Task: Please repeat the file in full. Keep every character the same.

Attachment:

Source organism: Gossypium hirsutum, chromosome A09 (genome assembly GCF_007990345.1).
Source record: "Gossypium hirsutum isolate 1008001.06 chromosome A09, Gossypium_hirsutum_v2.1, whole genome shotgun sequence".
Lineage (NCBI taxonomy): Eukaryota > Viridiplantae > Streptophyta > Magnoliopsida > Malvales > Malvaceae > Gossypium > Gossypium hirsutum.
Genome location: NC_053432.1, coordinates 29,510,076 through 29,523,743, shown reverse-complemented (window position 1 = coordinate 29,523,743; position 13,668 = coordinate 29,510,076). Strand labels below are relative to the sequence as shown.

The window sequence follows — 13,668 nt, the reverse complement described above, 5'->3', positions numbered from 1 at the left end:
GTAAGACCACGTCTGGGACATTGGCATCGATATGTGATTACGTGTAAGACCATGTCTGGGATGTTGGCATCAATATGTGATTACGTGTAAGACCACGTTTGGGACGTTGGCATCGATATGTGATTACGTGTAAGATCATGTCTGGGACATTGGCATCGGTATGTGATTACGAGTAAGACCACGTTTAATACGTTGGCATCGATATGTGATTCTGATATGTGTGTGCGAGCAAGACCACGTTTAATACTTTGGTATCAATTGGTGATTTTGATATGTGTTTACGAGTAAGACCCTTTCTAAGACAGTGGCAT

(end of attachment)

Source organism: Gossypium hirsutum, chromosome A09 (genome assembly GCF_007990345.1).
Source record: "Gossypium hirsutum isolate 1008001.06 chromosome A09, Gossypium_hirsutum_v2.1, whole genome shotgun sequence".
Lineage (NCBI taxonomy): Eukaryota > Viridiplantae > Streptophyta > Magnoliopsida > Malvales > Malvaceae > Gossypium > Gossypium hirsutum.
Genome location: NC_053432.1, coordinates 29,510,076 through 29,523,743, shown reverse-complemented (window position 1 = coordinate 29,523,743; position 13,668 = coordinate 29,510,076). Strand labels below are relative to the sequence as shown.

The window sequence follows — 13,668 nt, the reverse complement described above, 5'->3', positions numbered from 1 at the left end:
GTAAGACCACGTCTGGGACATTGGCATCGATATGTGATTACGTGTAAGACCATGTCTGGGATGTTGGCATCAATATGTGATTACGTGTAAGACCACGTTTGGGACGTTGGCATCGATATGTGATTACGTGTAAGATCATGTCTGGGACATTGGCATCGGTATGTGATTACGAGTAAGACCACGTTTAATACGTTGGCATCGATATGTGATTCTGATATGTGTGTGCGAGCAAGACCACGTTTAATACTTTGGTATCAATTGGTGATTTTGATATGTGTTTACGAGTAAGACCCTTTCTAAGACAGTGGCAT